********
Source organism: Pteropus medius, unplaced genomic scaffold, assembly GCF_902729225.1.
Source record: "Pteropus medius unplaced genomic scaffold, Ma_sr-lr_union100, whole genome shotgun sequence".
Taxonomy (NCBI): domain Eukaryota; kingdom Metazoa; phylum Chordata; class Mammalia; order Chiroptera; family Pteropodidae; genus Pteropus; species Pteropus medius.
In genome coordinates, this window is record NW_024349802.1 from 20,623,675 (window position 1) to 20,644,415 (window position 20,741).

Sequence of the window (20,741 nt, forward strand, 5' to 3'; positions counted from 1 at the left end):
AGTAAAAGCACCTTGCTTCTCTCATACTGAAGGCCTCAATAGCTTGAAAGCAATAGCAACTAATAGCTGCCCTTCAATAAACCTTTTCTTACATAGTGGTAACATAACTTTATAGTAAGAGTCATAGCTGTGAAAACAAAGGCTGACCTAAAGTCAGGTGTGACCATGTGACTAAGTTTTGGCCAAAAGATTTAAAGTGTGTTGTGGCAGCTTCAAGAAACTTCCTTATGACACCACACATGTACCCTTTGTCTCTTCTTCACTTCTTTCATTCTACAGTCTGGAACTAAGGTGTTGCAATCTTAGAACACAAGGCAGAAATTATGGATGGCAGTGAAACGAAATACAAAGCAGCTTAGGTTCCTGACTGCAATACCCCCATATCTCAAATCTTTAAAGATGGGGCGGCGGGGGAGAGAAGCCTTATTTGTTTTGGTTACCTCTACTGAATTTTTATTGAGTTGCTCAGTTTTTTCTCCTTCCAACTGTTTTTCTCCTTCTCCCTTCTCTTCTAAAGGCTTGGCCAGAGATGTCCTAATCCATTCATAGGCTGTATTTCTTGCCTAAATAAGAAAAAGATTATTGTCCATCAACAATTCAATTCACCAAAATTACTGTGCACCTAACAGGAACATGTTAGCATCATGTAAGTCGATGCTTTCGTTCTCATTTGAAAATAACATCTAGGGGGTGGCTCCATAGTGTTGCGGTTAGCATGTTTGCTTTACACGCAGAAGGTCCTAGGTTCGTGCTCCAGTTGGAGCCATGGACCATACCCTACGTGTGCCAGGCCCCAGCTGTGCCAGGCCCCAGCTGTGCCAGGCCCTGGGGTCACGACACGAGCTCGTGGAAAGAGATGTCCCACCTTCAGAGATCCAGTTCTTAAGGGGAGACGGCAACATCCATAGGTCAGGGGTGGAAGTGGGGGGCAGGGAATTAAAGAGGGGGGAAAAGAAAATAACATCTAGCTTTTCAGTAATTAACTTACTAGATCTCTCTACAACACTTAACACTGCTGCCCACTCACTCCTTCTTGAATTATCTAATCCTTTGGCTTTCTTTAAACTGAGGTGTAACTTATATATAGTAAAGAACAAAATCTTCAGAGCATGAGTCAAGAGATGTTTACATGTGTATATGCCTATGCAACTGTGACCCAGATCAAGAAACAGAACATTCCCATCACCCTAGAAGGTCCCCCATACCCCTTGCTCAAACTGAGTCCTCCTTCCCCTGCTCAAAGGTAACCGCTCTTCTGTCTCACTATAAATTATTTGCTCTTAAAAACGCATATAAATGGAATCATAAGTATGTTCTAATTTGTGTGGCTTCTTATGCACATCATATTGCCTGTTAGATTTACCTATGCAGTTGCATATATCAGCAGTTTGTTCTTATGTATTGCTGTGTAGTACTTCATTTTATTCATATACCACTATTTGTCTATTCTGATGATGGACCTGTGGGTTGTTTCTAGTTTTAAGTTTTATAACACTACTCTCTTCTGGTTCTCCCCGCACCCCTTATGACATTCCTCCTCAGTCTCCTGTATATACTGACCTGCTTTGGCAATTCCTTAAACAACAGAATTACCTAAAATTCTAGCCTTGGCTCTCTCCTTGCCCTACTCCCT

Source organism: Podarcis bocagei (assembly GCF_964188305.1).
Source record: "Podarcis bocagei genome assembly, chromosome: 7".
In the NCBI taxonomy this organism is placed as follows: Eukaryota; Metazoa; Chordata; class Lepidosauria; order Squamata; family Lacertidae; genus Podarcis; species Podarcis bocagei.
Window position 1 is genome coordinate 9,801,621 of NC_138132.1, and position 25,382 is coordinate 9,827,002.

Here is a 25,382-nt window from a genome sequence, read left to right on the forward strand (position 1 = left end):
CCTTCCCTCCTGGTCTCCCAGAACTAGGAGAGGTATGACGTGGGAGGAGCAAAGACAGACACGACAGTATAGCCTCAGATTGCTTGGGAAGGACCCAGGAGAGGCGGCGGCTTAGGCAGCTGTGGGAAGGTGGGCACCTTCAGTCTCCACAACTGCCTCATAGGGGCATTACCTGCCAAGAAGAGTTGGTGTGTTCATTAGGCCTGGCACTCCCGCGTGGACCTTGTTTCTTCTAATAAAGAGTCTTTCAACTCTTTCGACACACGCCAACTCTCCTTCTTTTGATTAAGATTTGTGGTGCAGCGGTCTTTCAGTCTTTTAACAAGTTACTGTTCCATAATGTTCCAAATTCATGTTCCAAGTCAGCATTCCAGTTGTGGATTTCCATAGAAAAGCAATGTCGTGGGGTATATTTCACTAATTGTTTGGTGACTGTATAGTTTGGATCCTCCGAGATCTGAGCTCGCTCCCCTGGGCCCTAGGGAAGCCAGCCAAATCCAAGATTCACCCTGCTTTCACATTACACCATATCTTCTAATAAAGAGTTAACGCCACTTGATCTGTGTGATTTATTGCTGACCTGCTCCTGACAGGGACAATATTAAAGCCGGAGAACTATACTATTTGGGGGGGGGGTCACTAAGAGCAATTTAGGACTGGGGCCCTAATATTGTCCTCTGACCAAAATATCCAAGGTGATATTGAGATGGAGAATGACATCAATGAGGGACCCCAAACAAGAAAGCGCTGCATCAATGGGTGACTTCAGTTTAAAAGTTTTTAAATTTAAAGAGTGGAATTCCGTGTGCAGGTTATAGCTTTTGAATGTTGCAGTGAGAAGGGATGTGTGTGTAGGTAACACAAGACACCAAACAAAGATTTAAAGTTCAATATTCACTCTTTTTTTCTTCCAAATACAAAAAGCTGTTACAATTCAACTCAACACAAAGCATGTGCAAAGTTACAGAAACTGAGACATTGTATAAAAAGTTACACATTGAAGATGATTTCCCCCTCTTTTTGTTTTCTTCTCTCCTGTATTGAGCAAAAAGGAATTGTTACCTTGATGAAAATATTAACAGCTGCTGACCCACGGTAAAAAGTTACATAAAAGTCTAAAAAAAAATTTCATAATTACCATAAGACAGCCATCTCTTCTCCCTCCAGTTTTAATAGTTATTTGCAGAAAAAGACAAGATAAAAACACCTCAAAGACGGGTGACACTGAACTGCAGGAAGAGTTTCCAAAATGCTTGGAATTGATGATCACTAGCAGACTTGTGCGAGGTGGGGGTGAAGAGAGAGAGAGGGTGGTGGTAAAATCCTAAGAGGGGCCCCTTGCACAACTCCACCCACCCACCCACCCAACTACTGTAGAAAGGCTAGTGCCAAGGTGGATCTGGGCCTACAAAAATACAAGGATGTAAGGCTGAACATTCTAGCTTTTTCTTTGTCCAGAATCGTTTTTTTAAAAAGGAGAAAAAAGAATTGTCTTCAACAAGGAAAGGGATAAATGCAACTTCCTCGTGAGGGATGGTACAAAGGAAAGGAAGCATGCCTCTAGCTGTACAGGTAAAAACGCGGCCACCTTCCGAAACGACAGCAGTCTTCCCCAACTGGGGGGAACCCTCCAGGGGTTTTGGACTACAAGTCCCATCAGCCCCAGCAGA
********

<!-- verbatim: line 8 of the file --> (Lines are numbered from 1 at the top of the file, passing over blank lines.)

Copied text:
Source record: "Podarcis bocagei genome assembly, chromosome: 7".